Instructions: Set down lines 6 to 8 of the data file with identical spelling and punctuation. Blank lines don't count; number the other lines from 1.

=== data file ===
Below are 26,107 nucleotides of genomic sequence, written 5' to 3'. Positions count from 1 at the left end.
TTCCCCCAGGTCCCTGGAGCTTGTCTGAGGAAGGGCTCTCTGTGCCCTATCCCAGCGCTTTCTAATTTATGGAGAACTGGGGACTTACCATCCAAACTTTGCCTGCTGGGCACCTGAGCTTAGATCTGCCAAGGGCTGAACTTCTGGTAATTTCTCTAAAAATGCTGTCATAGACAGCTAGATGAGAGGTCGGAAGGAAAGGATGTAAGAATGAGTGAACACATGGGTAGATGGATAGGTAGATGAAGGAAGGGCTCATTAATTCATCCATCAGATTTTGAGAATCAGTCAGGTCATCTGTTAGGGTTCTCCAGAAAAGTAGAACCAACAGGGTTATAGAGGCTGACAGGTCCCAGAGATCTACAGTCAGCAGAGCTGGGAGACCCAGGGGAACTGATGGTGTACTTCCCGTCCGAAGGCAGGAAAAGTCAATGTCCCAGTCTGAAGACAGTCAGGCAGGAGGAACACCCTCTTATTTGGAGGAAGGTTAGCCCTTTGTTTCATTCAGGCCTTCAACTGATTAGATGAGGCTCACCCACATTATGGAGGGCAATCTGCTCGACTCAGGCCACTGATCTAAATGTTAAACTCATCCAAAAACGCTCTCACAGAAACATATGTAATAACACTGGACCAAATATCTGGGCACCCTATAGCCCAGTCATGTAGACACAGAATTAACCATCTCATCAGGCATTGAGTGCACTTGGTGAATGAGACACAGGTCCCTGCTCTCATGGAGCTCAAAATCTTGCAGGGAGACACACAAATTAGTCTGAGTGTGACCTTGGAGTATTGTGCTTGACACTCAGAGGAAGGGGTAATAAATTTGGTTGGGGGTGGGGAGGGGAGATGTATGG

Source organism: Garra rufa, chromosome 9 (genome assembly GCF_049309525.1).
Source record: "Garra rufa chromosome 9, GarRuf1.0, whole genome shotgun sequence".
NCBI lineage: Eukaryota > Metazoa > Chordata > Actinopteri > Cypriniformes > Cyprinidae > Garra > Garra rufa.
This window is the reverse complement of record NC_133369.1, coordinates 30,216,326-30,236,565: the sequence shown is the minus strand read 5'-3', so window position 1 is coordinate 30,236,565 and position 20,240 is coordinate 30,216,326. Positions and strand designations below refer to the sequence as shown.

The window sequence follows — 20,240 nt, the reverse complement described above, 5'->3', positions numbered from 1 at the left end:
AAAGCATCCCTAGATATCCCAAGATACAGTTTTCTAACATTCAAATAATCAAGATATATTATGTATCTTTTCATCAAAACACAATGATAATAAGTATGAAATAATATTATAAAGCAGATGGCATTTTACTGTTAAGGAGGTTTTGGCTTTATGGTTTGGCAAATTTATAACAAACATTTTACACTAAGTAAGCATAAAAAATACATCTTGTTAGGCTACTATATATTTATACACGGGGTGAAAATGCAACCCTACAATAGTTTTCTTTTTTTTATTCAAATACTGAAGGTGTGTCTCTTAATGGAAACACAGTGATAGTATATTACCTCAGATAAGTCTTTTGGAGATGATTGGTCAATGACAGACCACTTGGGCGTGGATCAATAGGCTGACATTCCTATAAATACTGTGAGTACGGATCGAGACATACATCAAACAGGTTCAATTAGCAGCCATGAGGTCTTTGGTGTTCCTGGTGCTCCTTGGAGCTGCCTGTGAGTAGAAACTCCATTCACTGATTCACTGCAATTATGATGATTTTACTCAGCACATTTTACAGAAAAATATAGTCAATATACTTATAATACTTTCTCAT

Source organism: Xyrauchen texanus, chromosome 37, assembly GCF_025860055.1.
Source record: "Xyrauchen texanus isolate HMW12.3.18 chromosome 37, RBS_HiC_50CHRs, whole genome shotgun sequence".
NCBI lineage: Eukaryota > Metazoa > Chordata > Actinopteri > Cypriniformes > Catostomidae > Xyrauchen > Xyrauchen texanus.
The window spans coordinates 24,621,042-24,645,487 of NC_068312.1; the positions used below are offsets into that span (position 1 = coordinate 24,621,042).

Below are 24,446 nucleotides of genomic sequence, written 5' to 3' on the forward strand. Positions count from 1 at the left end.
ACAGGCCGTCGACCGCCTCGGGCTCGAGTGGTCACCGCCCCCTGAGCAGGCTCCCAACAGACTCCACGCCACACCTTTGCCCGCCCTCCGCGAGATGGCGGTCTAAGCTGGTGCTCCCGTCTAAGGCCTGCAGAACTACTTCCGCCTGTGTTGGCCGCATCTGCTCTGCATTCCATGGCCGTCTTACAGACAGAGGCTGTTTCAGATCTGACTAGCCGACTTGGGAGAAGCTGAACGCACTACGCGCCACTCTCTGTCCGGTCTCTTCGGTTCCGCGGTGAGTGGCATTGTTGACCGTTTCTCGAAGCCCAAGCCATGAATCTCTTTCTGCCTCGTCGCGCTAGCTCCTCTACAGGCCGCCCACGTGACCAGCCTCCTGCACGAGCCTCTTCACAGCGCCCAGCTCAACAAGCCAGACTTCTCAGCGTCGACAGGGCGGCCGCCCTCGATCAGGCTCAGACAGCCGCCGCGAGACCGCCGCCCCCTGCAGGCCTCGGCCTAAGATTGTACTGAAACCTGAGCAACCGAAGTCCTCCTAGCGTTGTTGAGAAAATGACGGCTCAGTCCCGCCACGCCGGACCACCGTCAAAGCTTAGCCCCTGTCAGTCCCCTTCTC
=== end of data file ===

This window is the reverse complement of record NC_133369.1, coordinates 30,216,326-30,236,565: the sequence shown is the minus strand read 5'-3', so window position 1 is coordinate 30,236,565 and position 20,240 is coordinate 30,216,326. Positions and strand designations below refer to the sequence as shown.

The window sequence follows — 20,240 nt, the reverse complement described above, 5'->3', positions numbered from 1 at the left end:
AAAGCATCCCTAGATATCCCAAGATACAGTTTTCTAACATTCAAATAATCAAGATATATTATGTATCTTTTCATCAAAACACAATGATAATAAGTATGAAATAATATTATAAAGCAGATGGCATTTTACTGTTAAGGAGGTTTTGGCTTTATGGTTTGGCAAATTTATAACAAACATTTTACACTAAGTAAGCATAAAAAATACATCTTGTTAGGCTACTATATATTTATACACGGGGTGAAAATGCAACCCTACAATAGTTTTCTTTTTTTTATTCAAATACTGAAGGTGTGTCTCTTAATGGAAACACAGTGATAGTATATTACCTCAGATAAGTCTTTTGGAGATGATTGGTCAATGACAGACCACTTGGGCGTGGATCAATAGGCTGACATTCCTATAAATACTGTGAGTACGGATCGAGACATACATCAAACAGGTTCAATTAGCAGCCATGAGGTCTTTGGTGTTCCTGGTGCTCCTTGGAGCTGCCTGTGAGTAGAAACTCCATTCACTGATTCACTGCAATTATGATGATTTTACTCAGCACATTTTACAGAAAAATATAGTCAATATACTTATAATACTTTCTCAT